The Du-Rites: J-Zone and Pablo Martin Give Us the Rundown on Their New LP, Greasy Listening.

J-Zone and Pablo Martin are the Du-Rites, and they’re hoping to funk you right out of your seat. 

After the surprising success of their first full length album J-Zone & Pablo Martin are The Du-Rites, these two have reunited for another outing, Greasy Listening.

Greasy expands on the funky foundations the two laid out on the first album and tightens them up for a more immersive experience. Make no mistakes though, while refined, it is still steeped in the gritty charm that made their debut so enjoyable.

Always one for humor and style, Zone has injected his signature brand of energy into the fabric of this release and Pablo Martin (of Tom Tom Club fame) keeps the vibes high with his stellar array of guitar rifts and melodies.

These two mean business and embrace their rugged, DIY sound.

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Prox: Could you tell us about how the Du-Rites came together? Why do you think you two work so well together?

J-Zone: Pablo was the mastering engineer for all my albums except the first one. I didn’t even realize he was a musician until he gave me a CD after knowing him for years. He was always my friend and first call for mastering, but we didn’t work on any music until I really started playing drums in 2012. I posted something on Facebook about looking for musicians to jam with so I could get my skills up as a drummer and he was the only one who responded. We jammed and came up with The Chief & I, which was on our first album. After that, we’d get together on holidays like Christmas and Thanksgiving and jam and write songs because his family was back in Argentina and I don’t have many relatives still around.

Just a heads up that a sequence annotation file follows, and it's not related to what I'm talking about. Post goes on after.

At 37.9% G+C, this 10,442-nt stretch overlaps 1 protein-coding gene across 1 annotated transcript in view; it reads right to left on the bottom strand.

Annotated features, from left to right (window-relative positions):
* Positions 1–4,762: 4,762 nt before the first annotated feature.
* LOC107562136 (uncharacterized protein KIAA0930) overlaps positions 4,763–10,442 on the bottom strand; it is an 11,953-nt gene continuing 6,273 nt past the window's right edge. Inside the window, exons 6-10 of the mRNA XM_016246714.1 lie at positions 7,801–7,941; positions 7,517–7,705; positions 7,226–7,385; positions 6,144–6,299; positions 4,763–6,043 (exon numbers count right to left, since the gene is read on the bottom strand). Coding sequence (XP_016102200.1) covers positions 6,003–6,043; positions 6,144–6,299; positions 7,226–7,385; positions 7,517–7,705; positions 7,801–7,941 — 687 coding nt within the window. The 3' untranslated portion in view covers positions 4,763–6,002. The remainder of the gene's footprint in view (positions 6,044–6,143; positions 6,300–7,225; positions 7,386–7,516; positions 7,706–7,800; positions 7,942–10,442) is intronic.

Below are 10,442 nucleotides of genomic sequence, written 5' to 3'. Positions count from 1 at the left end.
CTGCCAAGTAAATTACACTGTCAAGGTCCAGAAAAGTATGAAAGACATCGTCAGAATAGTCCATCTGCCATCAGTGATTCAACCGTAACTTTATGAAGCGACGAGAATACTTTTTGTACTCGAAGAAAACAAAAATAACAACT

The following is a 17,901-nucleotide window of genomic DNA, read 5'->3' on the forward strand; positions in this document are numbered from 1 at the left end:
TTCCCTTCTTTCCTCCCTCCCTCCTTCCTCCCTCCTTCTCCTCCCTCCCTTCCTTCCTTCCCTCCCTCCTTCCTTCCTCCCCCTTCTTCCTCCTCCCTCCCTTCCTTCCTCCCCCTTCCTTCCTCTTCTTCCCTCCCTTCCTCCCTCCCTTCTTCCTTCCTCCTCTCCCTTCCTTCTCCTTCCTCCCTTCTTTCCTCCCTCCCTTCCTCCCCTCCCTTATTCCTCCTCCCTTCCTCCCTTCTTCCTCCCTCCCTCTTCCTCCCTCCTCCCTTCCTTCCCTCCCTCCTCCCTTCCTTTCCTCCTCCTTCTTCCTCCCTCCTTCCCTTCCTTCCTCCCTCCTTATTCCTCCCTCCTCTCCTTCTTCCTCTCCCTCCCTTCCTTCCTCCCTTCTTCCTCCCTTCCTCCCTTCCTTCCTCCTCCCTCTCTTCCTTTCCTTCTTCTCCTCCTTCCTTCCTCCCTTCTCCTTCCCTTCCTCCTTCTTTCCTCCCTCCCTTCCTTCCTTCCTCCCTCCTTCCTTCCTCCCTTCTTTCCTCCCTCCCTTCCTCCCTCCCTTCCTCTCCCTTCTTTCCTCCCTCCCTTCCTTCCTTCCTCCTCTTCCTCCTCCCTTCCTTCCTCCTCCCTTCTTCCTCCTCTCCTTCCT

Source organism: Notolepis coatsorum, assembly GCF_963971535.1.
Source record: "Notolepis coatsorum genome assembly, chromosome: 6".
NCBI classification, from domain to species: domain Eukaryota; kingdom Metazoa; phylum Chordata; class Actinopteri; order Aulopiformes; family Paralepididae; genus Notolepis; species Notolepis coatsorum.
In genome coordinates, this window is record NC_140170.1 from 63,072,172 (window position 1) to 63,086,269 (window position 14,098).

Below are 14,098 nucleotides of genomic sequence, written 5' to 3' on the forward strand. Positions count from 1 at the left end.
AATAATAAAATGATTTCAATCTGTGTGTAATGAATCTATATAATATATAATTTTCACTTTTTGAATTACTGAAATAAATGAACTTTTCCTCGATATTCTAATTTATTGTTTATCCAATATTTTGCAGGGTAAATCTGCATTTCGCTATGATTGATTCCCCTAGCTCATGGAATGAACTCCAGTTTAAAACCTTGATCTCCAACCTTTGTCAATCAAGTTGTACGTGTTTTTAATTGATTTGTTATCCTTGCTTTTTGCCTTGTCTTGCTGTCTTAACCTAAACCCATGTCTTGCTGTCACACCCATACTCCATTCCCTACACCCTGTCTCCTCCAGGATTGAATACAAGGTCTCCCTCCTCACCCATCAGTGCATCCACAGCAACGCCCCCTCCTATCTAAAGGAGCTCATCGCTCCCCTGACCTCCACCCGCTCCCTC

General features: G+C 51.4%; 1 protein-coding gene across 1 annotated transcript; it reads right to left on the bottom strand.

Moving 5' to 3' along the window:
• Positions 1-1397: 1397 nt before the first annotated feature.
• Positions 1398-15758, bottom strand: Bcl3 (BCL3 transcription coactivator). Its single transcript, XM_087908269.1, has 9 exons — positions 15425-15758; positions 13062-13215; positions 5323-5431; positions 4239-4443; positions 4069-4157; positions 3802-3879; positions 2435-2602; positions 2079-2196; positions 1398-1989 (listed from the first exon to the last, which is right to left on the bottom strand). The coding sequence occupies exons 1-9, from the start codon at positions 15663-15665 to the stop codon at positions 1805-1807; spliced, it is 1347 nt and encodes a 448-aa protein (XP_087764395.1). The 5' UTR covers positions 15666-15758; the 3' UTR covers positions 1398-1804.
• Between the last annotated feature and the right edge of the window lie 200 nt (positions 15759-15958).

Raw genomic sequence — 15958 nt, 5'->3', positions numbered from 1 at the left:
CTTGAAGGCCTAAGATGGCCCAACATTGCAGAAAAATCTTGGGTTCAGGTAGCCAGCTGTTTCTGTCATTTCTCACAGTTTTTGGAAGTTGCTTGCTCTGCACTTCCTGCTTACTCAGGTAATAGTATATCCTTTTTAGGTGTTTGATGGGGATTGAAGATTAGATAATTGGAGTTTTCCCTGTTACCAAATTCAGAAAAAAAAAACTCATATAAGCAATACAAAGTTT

I think we work well together because each of us has a musical perspective the other doesn’t have, but we’re both familiar with each other’s work and can bring different ideas without stepping on each other’s toes.

Prox: Neither of you are strangers to acclaim. Were you fans of each other’s work before you got the chance to meet?

Pablo: I don't have memories of sharing any of my music with Jay before we started playing together. Me on the other hand, being the mastering engineer, I'm familiar with Jay’s whole catalogue. I'm a fan. 5-Star Hooptie is my all time favorite.

Prox: Both of you are veteran musicians, but in different genres. How have you two managed to use that experience to create this brand of music? Is there ever a clash of ideas?

J-Zone: My hip-hop background brings a certain vibe when it comes to the drums and the actual sound of the records, but his rock, pop and Latin backgrounds bring us composition ideas that make us sound different than the average retro-funk band trying to copy James Brown, Motown, Stax or P-Funk. All of that inspires us, but we’re open to each other’s ideas because there’s so much unexplored territory in funk and we want to tap into it all. Funk isn’t even a genre option on Soundcloud and Tunecore. There’s so much room to add to the canon, so we just take what we do naturally and make it funky without overthinking or being too academic about it. 

Pablo: We come from different musical backgrounds, but it is pretty clear for us that The Du-Rites are strictly funk. I do use my punk rock knowledge to be wise when it comes to knowing the amount of loose ends we're gonna leave on every song, so it still sounds fresh, minimal and open.

We want to be the opposite of the pony-tailed sax player that thinks because he went to Berklee College he can funk. We keep it raw. 

The Du-Rites: Greasy Listening